It’s also worth pointing out what might be Advisory Board’s best point: to lean on your hospital partners for assistance. During this pandemic, we’re all learning as we go along, and hospitals today are dealing with the volume and challenges that PACs will confront tomorrow. They’ll be able to offer insights, best practices and lessons learned, which you can then apply to your own processes.
One other thing to note, and something that’s also mentioned in the CDC’s aforementioned resource guide: even though consistency and licensure of staff may be one of your facility’s greatest challenges, the drive to shore up staff must also be paired with vigilance toward the care of those same staff members.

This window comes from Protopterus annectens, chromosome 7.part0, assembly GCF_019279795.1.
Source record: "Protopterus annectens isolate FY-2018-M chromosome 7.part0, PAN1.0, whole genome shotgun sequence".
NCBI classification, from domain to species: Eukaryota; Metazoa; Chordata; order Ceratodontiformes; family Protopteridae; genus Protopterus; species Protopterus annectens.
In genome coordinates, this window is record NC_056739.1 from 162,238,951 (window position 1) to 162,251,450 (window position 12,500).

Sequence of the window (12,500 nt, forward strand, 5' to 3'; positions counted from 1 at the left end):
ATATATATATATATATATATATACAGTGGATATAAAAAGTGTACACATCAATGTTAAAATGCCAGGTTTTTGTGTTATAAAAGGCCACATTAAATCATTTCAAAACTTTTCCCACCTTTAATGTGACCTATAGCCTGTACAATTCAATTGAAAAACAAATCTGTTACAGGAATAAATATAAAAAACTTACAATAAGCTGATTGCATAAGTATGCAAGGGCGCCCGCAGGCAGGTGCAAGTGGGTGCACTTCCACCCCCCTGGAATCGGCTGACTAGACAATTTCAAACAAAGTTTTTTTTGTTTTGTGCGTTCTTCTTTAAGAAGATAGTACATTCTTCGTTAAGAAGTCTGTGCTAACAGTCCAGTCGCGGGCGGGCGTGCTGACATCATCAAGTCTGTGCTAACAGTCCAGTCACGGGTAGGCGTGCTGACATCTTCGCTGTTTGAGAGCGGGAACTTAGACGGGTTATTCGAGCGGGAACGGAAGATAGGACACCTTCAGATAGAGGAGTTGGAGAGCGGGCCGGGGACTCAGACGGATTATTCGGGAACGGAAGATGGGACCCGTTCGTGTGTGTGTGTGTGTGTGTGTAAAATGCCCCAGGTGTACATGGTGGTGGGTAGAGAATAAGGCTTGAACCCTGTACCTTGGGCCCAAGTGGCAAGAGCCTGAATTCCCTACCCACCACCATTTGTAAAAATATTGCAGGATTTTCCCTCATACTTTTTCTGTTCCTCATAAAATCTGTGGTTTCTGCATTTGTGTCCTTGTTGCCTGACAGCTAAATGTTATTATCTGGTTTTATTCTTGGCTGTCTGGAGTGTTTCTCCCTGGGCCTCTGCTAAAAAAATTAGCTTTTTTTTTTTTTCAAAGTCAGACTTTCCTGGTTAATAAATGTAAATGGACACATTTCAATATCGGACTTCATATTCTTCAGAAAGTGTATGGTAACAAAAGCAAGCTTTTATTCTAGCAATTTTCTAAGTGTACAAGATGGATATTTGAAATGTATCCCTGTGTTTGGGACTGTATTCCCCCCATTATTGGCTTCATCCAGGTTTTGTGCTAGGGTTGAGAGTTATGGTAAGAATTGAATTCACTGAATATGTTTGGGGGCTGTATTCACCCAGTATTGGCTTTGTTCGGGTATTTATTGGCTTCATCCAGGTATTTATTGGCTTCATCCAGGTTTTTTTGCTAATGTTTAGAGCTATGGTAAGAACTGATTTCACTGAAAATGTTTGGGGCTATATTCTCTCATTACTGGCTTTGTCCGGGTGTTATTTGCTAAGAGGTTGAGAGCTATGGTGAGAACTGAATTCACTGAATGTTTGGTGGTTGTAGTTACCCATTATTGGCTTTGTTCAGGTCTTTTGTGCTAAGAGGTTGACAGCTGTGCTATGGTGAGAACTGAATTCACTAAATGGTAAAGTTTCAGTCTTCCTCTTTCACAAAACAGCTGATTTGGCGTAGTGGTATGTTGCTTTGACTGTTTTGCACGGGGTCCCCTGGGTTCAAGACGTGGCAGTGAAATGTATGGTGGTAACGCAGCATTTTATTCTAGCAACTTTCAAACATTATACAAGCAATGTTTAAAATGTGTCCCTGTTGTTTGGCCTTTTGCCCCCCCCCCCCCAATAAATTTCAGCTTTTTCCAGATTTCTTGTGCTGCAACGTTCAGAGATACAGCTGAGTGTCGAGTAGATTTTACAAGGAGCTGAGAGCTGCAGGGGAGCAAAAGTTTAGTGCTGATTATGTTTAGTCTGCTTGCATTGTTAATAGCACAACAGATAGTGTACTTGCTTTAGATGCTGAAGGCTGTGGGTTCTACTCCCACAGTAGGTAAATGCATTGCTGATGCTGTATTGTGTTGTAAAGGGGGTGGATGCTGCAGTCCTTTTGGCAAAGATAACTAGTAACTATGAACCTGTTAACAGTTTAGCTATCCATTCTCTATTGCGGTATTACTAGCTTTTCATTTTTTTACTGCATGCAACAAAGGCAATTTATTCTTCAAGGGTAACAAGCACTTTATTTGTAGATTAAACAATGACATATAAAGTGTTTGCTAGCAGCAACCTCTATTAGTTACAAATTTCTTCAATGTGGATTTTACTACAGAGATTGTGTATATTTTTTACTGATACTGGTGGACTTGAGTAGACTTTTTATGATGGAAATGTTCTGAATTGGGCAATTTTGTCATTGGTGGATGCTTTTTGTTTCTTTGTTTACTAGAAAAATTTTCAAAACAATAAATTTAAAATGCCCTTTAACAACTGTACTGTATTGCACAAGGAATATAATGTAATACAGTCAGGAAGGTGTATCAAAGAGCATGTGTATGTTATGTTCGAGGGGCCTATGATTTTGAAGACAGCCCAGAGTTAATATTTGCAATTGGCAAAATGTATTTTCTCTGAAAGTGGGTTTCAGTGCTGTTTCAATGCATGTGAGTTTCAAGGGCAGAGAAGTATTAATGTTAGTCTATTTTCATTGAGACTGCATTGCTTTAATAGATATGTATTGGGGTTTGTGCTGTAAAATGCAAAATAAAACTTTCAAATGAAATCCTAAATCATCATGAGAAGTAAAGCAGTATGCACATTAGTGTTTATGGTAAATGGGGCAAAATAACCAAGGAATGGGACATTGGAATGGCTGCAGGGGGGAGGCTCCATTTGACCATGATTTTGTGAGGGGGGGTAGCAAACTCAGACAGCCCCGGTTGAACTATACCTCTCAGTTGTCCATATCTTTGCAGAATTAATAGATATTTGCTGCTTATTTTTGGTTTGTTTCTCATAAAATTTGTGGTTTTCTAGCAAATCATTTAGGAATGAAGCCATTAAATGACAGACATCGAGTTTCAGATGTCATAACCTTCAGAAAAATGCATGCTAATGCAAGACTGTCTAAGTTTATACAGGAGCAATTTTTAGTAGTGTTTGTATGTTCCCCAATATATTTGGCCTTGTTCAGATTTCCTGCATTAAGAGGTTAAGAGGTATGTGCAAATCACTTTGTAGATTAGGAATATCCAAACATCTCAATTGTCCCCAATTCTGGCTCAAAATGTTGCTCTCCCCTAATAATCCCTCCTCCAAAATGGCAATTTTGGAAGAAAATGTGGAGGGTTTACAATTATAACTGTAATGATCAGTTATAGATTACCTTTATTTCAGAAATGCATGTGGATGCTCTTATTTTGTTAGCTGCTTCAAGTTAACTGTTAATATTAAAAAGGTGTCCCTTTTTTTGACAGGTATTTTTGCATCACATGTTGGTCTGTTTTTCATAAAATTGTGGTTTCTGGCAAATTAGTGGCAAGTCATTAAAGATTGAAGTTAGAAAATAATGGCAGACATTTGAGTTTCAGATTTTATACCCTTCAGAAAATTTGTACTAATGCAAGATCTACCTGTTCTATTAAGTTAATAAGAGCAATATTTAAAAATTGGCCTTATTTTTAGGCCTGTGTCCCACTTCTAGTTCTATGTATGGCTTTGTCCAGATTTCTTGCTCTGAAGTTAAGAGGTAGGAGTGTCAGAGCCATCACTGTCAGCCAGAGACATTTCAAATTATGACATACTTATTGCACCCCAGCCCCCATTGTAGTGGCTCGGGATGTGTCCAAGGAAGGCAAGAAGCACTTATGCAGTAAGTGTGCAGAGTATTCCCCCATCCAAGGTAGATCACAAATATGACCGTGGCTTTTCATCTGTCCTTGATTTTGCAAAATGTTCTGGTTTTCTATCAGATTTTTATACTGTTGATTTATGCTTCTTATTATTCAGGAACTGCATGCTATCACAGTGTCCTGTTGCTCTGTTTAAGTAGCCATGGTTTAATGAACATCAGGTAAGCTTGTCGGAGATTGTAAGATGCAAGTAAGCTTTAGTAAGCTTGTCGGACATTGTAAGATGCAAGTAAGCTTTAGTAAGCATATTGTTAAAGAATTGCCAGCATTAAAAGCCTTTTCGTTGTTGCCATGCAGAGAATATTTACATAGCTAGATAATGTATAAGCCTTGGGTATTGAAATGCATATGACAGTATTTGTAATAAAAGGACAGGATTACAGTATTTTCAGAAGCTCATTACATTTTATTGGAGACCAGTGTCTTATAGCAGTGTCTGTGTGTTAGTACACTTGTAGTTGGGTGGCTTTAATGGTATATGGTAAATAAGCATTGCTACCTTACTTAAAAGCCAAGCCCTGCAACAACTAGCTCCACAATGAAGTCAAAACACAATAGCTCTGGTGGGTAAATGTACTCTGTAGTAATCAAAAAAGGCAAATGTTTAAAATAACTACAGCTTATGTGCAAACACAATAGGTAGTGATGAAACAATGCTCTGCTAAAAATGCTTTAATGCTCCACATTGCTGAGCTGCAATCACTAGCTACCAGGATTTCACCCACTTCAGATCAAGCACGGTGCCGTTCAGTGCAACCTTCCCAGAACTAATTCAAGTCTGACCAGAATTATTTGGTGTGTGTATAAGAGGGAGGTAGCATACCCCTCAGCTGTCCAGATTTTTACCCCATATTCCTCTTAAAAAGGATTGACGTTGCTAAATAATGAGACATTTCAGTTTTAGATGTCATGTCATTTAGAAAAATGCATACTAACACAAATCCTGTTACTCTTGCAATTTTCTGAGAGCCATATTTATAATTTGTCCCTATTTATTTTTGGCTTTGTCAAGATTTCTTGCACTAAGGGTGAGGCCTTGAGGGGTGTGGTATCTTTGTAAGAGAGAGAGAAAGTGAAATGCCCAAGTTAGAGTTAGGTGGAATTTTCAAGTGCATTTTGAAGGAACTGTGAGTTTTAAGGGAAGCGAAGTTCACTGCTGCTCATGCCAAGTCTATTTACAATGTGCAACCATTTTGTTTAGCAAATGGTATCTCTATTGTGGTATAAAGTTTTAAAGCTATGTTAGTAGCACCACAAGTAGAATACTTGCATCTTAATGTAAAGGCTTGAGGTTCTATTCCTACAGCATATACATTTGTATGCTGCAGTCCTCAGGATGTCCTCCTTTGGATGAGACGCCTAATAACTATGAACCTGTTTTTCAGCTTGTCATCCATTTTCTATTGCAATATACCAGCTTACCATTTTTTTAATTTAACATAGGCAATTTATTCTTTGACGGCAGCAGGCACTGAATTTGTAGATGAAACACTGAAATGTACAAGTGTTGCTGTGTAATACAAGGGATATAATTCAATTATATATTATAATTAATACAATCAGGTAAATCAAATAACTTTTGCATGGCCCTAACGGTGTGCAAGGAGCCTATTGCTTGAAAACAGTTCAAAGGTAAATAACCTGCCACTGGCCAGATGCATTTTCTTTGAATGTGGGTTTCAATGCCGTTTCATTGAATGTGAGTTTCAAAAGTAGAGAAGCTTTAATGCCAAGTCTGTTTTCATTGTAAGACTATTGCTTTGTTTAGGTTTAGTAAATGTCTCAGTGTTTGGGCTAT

You should be open with team members and have policies in place that allow them to stay away from the PAC facility when they themselves begin to exhibit symptoms of COVID-19. If a team member feels pressured to work, either for financial reasons or something else, and they show up for a shift, they can make an already precarious situation substantially worse, particularly if that staff member is around non-COVID patients.
It’s certainly a balancing act, but one we must all work on to prevent the further spread of this virus.
We hope the above resources provide a good start, and there’s plenty more where they came from, with the CDC and others updating their guidance frequently. The Agency for Healthcare Research and Quality has another excellent guide on infection prevention for long-term care staff which you can check out as well, and some of the other leading resources, entities like the WHO, CMS and more, are only a click away.
This is a huge shift in thinking for all providers, and we all have to think differently about our everyday workflows to keep patients and staff safe. With that in mind, we’ll continue to update this as time goes on and we learn more and more about the virus and the medical community’s response to it. Stay safe out there.